China Daily: Drawing on the history of Hong Kong in an insightful way

Source: China Daily | Published: 20 Jul 2014

China Daily: Drawing on the history of Hong Kong in an insightful way

Sunday, July 20, 2014
By Rebecca Lo in Hong Kong


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Haider Kikabhoy talks about the trip as participants sketch. (Photos by Rebecca Lo / China Daily)

On a sunny and sweltering afternoon in July, about 60 people took to the streets of Hong Kong to flex their creative muscles.Armed with pencils and sketchpads, we visited some of the city’s oldest landmarks and learned how the marriage of British rule and Chinese traditions yielded results that can be peeled back to reveal successive layers.

It was the first collaboration between Walkin Hong Kong and Draw Together Hong Kong, two grassroots organizations aimed at giving both locals and tourists a more in-depth view of the city. While Walkin specializes in well-researched local walking tours based on geography or themes such as cemeteries and Chinese festivals, Draw Together uses drawing as the starting point for discussion and community-building.
The event was part of Asia Art Archives’ new initiative Open Saturday, a full-day program of activities that explores art as a method of inquiry. Through collaborators from different walks of life, the activity becomes a platform for local residents to explore different ideas.

Its first Open Saturday, held on July 5, was entitled Drawing on Histories. Participants and collaborators were invited to question the concept of a single authoritative and omnipotent voice for local history. Instead, people explored how layers are built with different meanings attached through the practice of drawing and illustration.

Along with Walkin and Draw Together, other collaborators include MCCM Creations and Incubator for Film & Visual Media in Asia. The activities offered were available for free on a pre-registered basis.

Walkin’s English-language guide Haider Kikabhoy and Cantonese-language guide Chow Chung-wah explained how the tour would work, and then Draw Together’s founder Marissa Fung Shaw gave people some basic instructions on drawing in situ.

“There are no mistakes,” Fung says. “That is why we didn’t give you an eraser. All you need is your pencil and your observation skills. But if you are really desperate, come find one of us with a tag and we’ll lend you our eraser.”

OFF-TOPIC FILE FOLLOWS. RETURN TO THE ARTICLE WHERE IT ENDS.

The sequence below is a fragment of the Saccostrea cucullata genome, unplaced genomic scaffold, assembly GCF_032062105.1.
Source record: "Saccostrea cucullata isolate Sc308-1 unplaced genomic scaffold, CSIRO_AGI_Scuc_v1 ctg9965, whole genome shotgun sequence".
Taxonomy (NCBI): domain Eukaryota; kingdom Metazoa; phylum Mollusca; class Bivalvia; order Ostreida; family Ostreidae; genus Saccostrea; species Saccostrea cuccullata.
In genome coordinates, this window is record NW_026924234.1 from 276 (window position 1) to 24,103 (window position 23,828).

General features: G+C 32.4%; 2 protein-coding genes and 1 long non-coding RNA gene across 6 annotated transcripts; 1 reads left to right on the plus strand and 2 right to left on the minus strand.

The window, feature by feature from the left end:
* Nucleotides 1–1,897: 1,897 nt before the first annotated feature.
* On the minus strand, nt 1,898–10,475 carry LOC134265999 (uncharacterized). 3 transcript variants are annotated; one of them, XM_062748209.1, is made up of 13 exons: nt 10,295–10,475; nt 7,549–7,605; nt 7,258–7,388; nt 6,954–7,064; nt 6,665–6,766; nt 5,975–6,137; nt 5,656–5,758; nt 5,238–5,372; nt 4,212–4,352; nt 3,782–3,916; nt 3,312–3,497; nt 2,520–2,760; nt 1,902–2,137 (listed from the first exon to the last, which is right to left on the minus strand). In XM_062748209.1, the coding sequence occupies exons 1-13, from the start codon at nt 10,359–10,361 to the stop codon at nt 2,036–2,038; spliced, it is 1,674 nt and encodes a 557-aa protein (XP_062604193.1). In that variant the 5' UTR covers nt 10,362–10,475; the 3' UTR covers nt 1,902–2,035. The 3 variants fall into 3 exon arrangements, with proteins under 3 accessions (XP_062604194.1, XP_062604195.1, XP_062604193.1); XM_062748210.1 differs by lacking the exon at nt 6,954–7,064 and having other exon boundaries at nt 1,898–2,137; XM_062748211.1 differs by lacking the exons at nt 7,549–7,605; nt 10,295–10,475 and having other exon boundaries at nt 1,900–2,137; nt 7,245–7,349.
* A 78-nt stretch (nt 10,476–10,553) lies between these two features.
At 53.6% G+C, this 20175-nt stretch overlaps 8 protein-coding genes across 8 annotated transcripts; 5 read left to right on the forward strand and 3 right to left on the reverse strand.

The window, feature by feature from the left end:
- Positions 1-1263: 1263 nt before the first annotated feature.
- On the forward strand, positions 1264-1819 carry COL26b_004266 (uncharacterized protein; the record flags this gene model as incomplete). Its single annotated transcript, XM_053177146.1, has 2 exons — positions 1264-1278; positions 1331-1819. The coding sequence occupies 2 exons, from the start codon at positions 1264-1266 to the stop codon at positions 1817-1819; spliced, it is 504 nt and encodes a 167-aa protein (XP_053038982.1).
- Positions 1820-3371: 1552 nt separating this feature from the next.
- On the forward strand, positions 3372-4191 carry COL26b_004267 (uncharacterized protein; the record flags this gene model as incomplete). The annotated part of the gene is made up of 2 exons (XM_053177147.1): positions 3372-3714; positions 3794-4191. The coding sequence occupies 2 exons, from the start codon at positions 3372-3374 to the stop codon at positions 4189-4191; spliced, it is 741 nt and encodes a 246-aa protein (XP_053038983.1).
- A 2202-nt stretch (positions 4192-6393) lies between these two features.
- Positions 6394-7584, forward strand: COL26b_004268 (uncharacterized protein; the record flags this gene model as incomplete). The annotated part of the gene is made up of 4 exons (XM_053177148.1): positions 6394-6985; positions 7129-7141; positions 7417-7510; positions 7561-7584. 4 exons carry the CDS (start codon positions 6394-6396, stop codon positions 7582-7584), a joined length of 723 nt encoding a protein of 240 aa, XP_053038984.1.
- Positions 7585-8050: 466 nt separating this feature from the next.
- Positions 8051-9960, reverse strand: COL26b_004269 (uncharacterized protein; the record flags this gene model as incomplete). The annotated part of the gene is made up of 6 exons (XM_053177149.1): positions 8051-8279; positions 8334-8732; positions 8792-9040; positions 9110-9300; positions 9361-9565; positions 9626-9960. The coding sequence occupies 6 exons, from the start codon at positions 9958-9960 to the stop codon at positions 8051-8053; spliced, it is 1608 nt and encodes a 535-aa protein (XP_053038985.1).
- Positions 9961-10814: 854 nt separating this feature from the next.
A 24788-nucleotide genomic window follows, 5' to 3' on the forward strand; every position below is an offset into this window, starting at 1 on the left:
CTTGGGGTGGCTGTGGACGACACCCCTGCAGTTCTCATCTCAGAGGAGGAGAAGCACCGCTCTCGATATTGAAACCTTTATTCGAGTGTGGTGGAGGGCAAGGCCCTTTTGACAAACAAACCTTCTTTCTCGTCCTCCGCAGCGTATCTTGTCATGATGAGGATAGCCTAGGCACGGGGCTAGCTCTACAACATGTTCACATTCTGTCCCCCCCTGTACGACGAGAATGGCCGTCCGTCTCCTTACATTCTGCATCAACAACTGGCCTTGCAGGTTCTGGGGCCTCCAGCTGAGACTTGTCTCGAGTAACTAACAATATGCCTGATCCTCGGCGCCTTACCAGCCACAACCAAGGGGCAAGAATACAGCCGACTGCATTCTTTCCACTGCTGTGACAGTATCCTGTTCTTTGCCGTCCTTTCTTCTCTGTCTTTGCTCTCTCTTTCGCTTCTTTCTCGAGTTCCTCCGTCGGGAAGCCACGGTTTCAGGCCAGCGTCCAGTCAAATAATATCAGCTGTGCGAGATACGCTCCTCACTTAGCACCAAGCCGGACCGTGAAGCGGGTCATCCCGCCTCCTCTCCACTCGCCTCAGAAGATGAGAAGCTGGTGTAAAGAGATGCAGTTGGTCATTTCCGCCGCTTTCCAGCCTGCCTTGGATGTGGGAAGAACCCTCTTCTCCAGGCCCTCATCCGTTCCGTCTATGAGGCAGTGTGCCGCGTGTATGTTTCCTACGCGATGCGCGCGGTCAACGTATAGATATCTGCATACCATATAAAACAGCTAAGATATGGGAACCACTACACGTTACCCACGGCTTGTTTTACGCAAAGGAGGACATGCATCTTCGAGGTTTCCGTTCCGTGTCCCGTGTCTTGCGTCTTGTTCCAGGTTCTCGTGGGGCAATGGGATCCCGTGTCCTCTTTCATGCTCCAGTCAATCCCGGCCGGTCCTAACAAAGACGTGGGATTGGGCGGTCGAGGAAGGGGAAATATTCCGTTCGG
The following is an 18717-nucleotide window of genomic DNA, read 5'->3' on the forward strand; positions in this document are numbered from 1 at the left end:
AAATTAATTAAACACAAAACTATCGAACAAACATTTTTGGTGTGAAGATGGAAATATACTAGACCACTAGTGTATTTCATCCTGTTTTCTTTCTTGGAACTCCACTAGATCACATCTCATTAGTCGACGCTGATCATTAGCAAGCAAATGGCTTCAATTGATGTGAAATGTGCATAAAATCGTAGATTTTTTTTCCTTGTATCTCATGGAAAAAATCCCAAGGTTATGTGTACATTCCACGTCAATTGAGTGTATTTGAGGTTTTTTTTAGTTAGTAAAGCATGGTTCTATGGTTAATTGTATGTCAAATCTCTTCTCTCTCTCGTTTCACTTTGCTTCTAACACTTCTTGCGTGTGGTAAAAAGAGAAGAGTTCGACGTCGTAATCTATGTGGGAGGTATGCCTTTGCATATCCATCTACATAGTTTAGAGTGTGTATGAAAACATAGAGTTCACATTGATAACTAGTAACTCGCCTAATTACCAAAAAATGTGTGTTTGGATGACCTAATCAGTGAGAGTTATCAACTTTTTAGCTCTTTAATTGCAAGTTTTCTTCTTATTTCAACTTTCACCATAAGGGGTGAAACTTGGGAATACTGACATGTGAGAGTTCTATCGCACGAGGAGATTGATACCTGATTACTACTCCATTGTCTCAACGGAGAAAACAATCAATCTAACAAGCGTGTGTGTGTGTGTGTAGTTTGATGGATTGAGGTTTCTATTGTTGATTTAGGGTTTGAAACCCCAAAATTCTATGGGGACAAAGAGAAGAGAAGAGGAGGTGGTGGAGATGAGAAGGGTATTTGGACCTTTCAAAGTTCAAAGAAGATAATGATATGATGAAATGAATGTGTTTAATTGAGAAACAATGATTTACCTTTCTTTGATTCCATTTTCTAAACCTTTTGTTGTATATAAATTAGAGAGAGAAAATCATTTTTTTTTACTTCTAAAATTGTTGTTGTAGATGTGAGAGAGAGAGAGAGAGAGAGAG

Chow says: “This walk and draw event aims to get people to slow down, savor and sketch our urban surroundings as a way of creatively engaging what we too often take for granted. We believe that with a bit of curiosity, imagination and some new angles, there’s a lot of fun, surprises and fresh knowledge to be had by walking into the city, pen in hand.”
Fung agrees: “Creativity and the role of the arts are advanced through the willingness to experiment outside regular conventions.”

Kikabhoy and Chow led their respective groups initially to Asia Art Archive’s library, where people got a bird’s-eye view of Possession Street before venturing onto it.

Fung, assisted by graphic designer Gloria Wong and architect Jason Nogoy, then encouraged participants to capture what they felt around them not only with their eyes but with all their senses.

At the next stop in Hollywood Road Park, Nogoy led a stretching exercise where he encouraged participants to close their eyes and visualize what they remembered seeing, then open them to sketch it.

We proceeded to other landmarks in the neighborhood, including Pak Shing Temple and Hong Kong Museum of Medical Science, ending with a sharing session of the new artworks at Blake Park.

With quirky insights and advice provided by our guides, we all got a chance to record our own versions of history. It was a fun way to take a closer look at what we take for granted daily.